How to Handle High Summer Temperatures
While Washington and Idaho aren’t known for searing-hot temperatures, our summers can get pretty warm (especially when you’re used to or favor the cold). With temperatures peaking in the mid to high 90s over the next few weeks, it’s important to consider just how warm it’s going to be outside when you make plans.
Air Conditioner Tips
Air conditioners work hard during the summer. While cooling costs during the summer don’t quite rival the costs for heating during the winter, air conditioners keep higher temperatures at bay. Still, all that effort puts a great deal of strain on your unit. Over time, that strain will lead to necessary repairs or an eventual replacement of your HVAC system. Maximizing the effect of your air conditioner will reduce long-term repairs and the costs of running your system. It takes a little more focus and attention, but the long-term gains are worth it.
Ease Air Conditioner Strain by:
- Minimizing Cycle Times – Run your A/C during the hottest part of the day, but rely on fans and open windows to keep you cool at night or when the outside air is comfortable. Don’t let your house overheat during the day, even if you aren’t there. Keep a minimum temperature of 80-85 degrees when you’re out. This is especially true if you have pets you leave at home (make sure they have plenty of water available and a fan blowing in at least one room).
- Follow Proper Maintenance Schedules – We cannot repeat this enough. Proper seasonal maintenance for your HVAC unit will keep it running efficiently and decrease how often the system breaks down. Plus, it’s mandatory for most warranties.
- Don’t Seal Off Rooms – Don’t close off vents to try and decrease energy costs. It won’t help and can actually cause damage to your ventilation system that will lead to decreased efficiency. Instead, close doors to rooms that are hotspots and keep rooms with thermostats cooler.
- Repair Damage – If your unit is freezing up or stops blowing cold air, don’t keep pressuring it to cool your home. Call for a repair and get the damage fixed immediately, before the excess strain causes additional damage.
- Replace Filters – Especially if you have people in and out of your home, there’s a high pollen count, or you own pets. Replace filters every 3-6 months to reduce stress on the blower fan and improve system efficiency.
High summer temperatures usually mean higher utility bills. While our summer bills are often lower than the winter heating costs, a scorcher of a summer will mean increased air conditioner cycle times and higher utilities. Being able to stay cool all summer long is important, but so is taking the heat off of your wallet.
Simple Ways to Lower your Utility Bill:
- Use a Smart Thermostat – Learning thermostats and smart thermostats watch how you use energy in your home adjust themselves accordingly to reduce energy demand. At the same time, a programmable thermostat is slightly less expensive to install and will help you set up how your home cools and stays cool without you breaking a sweat.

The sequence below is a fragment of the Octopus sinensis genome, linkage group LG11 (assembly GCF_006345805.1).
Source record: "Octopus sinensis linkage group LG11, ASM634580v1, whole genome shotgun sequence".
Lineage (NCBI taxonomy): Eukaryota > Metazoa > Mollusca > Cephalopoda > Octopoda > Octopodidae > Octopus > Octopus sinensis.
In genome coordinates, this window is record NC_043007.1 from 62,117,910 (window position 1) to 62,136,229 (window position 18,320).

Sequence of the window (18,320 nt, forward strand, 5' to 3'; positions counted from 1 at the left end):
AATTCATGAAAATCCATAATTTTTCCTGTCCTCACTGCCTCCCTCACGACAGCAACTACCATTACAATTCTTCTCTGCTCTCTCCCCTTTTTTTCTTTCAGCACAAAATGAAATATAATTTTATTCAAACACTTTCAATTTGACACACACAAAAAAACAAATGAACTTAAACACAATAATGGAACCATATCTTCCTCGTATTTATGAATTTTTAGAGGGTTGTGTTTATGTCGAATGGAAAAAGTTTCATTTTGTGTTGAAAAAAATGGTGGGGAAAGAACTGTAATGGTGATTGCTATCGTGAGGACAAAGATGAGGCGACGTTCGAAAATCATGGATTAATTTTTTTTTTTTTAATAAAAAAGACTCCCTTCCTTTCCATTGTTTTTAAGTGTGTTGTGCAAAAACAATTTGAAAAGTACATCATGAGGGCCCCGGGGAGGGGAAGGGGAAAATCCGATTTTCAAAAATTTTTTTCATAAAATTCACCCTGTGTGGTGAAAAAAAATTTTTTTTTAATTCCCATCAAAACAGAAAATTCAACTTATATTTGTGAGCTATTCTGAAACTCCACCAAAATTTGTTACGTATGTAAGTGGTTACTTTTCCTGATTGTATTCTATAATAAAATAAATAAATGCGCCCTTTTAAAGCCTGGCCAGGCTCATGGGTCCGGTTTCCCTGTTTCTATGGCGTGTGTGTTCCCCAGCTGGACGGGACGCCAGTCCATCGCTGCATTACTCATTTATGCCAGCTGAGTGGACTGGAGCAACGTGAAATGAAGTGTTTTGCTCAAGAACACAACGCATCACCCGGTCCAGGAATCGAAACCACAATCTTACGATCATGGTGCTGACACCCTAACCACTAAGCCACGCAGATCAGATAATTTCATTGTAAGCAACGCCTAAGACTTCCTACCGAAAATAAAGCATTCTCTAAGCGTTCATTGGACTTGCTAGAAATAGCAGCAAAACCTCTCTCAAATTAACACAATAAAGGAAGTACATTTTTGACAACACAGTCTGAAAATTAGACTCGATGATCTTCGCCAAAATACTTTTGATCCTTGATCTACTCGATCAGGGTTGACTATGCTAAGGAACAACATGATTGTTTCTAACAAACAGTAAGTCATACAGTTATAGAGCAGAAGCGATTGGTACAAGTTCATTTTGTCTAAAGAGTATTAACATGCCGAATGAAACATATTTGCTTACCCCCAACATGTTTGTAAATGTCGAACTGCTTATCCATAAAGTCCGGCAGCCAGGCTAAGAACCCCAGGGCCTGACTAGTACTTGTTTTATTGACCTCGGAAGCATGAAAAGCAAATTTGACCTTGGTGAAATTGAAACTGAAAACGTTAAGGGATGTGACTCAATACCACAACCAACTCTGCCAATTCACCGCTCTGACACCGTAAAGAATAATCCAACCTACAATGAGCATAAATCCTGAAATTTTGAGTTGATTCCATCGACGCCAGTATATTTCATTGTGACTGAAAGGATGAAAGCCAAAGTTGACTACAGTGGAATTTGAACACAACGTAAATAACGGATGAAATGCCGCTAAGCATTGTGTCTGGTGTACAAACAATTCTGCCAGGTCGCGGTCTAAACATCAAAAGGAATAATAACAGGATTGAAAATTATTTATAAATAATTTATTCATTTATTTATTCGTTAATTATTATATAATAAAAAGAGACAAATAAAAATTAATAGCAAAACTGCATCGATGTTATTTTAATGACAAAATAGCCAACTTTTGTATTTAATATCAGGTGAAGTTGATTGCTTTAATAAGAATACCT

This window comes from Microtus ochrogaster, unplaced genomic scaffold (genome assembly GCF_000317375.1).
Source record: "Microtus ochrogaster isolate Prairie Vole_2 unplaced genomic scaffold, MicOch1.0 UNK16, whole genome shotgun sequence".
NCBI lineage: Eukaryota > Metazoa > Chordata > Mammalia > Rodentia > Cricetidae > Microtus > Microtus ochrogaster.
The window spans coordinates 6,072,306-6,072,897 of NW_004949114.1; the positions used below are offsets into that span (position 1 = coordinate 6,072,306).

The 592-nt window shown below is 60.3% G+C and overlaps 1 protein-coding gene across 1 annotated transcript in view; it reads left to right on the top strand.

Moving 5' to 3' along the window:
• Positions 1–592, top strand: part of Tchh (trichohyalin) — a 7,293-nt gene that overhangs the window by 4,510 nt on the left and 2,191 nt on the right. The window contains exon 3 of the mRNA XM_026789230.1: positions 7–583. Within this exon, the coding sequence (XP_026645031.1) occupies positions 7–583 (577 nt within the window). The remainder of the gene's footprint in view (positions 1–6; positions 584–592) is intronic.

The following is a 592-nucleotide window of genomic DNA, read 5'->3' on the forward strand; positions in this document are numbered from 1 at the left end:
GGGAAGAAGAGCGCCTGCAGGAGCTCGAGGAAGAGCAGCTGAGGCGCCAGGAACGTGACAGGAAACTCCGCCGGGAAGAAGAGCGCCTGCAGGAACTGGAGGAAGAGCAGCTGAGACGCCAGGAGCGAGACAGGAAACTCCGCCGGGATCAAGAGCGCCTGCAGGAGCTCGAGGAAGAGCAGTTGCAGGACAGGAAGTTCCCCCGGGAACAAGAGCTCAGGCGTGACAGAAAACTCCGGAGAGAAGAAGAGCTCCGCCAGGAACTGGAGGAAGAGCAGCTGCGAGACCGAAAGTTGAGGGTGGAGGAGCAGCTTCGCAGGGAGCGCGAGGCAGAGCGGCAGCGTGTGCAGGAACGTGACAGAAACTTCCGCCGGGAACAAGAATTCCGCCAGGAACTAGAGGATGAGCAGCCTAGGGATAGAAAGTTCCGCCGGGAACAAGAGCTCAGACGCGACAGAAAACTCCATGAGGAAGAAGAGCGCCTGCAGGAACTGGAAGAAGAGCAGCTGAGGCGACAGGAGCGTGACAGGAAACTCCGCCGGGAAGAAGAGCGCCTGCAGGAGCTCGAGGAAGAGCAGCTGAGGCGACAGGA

- Renew Insulation – Double check the insulation in your attic and walls. Quality insulation keeps heat out of your home and traps cool air inside. Common leaks are around exterior exhaust vents, doors, and windows. Feel for drafts around these areas or for cool air that’s escaping. And don’t forget to make sure your water heater is insulated as well.
- Use Curtains and Shades – Block radiated heat from the sun using curtains or sun shades on your windows. We all enjoy sunlight, but blocking direct sunlight is important for reducing cooling costs in your home this summer.
- Use Fans – While they don’t cool down the temperature of the room, circulating air will make a room feel cooler. Use fans and raise the thermostat in your home be to beat the heat and rising energy prices. At night (or during the day if it’s cool enough), open the windows and use fans to circulate air. When the temperature spikes up to uncomfortable levels, close the windows and use you air conditioner, but don’t forget to continue using fans so you don’t have to drop your AC all the way to freezing.
Heat Exhaustion Advice
As a side note, be on the lookout for signs of heat exhaustion. Heat exhaustion syndrome is a dangerous state where your core body temperature reaches dangerous levels. Often a part of dehydration, heat exhaustion is the precursor to heat stroke and is common after strenuous workouts in high temperatures, or while working when the heat index is high.
Signs of Heat Exhaustion:
- Profuse sweating
- Rapid heartbeat
- Muscle or abdominal cramps
- Nausea, vomiting, or diarrhea
- Pale skin
Remedies for Heat Exhaustion:
- Drink fluids to replenish water and salts
- Remove tight or restrictive clothing
- Take a cool shower or bath
- Cool off using shade, an air conditioner, or ice packs
If you can’t cool off, or your internal body temperature exceeds 103 F, seek medical help immediately.
Stay cool everyone!
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